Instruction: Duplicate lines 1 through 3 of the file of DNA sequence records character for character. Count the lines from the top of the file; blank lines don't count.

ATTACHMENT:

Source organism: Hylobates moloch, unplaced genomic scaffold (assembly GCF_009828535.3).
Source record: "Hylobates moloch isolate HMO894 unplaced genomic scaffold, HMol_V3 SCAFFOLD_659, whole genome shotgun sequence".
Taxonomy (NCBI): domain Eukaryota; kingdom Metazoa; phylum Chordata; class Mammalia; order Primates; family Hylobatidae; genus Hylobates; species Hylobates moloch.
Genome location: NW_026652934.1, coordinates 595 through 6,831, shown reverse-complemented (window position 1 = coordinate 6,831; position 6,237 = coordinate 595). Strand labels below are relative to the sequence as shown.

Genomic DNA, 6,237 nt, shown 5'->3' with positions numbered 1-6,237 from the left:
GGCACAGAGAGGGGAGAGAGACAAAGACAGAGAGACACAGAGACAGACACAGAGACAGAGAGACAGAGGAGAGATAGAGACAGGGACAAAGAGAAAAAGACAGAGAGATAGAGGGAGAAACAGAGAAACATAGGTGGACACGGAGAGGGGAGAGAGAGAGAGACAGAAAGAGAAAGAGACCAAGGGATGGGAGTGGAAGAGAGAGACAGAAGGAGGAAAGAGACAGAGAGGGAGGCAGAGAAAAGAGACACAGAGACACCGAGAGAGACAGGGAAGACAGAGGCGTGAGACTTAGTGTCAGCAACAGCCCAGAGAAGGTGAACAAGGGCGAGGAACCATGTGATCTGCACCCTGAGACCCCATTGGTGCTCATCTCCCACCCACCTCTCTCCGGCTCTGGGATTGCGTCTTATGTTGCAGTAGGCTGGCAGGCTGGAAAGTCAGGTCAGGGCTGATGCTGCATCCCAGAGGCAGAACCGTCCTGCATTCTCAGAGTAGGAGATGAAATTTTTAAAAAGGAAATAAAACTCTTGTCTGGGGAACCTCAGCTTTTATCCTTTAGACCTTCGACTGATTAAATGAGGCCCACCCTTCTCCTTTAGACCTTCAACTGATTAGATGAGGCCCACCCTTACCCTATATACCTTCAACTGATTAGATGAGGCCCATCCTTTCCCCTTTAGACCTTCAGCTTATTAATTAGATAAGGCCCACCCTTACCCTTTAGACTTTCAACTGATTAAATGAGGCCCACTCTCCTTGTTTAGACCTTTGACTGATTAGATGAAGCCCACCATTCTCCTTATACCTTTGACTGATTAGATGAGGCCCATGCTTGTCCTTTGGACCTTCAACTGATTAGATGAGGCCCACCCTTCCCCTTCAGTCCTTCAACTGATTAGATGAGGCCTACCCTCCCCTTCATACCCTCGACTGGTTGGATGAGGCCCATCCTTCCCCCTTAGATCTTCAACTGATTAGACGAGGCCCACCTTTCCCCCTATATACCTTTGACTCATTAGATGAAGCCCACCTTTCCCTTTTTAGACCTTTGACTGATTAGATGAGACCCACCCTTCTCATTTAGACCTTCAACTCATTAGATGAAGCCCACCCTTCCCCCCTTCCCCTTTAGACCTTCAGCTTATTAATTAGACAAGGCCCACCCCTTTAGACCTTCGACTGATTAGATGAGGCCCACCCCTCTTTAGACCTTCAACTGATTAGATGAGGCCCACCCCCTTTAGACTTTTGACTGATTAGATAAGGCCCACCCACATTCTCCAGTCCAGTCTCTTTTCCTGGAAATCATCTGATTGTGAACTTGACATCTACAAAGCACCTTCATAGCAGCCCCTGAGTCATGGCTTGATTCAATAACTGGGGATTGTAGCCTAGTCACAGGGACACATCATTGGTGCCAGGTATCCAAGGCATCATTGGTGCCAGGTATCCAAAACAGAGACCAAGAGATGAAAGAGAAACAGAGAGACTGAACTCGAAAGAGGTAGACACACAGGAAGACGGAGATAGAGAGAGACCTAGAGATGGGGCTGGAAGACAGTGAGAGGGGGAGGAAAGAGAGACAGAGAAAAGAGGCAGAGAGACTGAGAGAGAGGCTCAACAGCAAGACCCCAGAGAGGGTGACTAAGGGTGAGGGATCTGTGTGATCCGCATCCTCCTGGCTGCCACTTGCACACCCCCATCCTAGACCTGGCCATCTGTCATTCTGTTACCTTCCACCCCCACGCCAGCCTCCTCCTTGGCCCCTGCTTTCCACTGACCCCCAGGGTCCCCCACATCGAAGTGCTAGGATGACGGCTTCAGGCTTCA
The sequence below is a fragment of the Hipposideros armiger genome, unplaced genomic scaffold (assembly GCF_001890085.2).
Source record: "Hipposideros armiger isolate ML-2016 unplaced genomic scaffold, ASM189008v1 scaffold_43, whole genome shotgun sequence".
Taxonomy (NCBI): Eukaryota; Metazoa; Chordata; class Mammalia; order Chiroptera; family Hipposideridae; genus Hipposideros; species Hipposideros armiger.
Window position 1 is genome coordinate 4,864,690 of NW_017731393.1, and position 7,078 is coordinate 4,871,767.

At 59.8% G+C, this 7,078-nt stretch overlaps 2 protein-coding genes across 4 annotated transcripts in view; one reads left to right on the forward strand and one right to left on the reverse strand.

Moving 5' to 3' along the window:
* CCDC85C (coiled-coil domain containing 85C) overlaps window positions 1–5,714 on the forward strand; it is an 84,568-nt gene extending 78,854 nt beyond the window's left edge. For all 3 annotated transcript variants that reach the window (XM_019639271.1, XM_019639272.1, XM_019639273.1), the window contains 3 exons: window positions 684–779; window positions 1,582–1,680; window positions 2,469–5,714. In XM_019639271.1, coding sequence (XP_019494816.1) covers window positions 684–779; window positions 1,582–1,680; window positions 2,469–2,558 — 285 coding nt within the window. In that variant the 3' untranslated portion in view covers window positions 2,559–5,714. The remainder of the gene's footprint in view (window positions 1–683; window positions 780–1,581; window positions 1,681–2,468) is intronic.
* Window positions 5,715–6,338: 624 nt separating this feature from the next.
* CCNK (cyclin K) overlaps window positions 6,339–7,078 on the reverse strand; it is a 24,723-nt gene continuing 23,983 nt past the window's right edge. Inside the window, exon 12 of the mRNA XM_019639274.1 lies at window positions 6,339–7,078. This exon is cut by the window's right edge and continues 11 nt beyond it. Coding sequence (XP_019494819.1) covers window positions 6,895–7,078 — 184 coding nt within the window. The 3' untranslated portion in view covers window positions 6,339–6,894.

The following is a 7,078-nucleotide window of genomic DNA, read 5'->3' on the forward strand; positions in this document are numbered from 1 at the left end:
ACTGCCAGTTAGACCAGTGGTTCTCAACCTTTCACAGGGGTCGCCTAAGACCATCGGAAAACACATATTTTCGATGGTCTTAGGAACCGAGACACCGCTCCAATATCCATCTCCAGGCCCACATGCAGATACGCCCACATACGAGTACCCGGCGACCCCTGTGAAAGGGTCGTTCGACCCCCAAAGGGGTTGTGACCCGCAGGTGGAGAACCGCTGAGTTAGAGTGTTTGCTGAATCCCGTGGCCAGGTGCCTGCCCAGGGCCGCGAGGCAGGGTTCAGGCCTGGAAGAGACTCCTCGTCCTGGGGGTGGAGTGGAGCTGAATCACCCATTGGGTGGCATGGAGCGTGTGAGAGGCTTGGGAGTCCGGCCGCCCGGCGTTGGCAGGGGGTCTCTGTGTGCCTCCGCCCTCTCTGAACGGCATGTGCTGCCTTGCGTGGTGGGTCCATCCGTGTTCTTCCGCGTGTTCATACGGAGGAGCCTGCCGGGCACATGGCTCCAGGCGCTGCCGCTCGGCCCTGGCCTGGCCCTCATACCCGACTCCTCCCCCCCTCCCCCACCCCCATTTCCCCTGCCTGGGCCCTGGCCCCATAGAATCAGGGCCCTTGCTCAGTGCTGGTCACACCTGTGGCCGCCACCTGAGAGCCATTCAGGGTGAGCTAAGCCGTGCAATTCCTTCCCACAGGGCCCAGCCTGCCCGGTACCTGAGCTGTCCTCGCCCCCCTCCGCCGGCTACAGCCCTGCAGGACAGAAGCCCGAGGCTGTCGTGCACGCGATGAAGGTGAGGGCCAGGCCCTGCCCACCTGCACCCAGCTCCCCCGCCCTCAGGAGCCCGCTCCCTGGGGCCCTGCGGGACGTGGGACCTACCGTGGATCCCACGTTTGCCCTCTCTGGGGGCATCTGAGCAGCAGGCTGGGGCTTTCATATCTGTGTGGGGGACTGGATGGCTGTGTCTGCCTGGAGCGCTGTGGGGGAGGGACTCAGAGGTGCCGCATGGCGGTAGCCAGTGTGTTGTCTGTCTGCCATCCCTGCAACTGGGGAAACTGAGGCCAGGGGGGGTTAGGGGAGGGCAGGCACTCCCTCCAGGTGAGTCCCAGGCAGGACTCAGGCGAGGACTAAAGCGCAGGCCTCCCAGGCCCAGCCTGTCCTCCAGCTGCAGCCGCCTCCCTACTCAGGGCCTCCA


Source organism: Hylobates moloch, unplaced genomic scaffold (assembly GCF_009828535.3).
Source record: "Hylobates moloch isolate HMO894 unplaced genomic scaffold, HMol_V3 SCAFFOLD_659, whole genome shotgun sequence".
Taxonomy (NCBI): domain Eukaryota; kingdom Metazoa; phylum Chordata; class Mammalia; order Primates; family Hylobatidae; genus Hylobates; species Hylobates moloch.